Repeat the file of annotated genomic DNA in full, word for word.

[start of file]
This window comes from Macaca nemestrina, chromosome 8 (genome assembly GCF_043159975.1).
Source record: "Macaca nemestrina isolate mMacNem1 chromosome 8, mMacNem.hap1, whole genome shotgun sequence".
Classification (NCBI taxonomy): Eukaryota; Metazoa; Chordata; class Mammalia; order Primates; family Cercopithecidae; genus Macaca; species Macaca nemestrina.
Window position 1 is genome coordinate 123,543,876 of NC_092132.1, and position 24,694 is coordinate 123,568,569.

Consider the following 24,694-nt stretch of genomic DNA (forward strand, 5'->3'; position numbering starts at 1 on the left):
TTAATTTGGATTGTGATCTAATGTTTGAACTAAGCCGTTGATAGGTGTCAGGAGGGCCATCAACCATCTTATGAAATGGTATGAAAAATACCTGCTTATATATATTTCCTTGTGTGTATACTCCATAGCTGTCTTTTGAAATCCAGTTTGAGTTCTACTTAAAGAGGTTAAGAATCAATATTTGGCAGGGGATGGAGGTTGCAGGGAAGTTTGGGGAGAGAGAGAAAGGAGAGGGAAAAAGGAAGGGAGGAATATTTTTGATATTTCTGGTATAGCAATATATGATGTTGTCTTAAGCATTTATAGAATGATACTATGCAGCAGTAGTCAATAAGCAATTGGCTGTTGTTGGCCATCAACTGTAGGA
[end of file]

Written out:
This window comes from Macaca nemestrina, chromosome 8 (genome assembly GCF_043159975.1).
Source record: "Macaca nemestrina isolate mMacNem1 chromosome 8, mMacNem.hap1, whole genome shotgun sequence".
Classification (NCBI taxonomy): Eukaryota; Metazoa; Chordata; class Mammalia; order Primates; family Cercopithecidae; genus Macaca; species Macaca nemestrina.
Window position 1 is genome coordinate 123,543,876 of NC_092132.1, and position 24,694 is coordinate 123,568,569.

Consider the following 24,694-nt stretch of genomic DNA (forward strand, 5'->3'; position numbering starts at 1 on the left):
TTAATTTGGATTGTGATCTAATGTTTGAACTAAGCCGTTGATAGGTGTCAGGAGGGCCATCAACCATCTTATGAAATGGTATGAAAAATACCTGCTTATATATATTTCCTTGTGTGTATACTCCATAGCTGTCTTTTGAAATCCAGTTTGAGTTCTACTTAAAGAGGTTAAGAATCAATATTTGGCAGGGGATGGAGGTTGCAGGGAAGTTTGGGGAGAGAGAGAAAGGAGAGGGAAAAAGGAAGGGAGGAATATTTTTGATATTTCTGGTATAGCAATATATGATGTTGTCTTAAGCATTTATAGAATGATACTATGCAGCAGTAGTCAATAAGCAATTGGCTGTTGTTGGCCATCAACTGTAGGA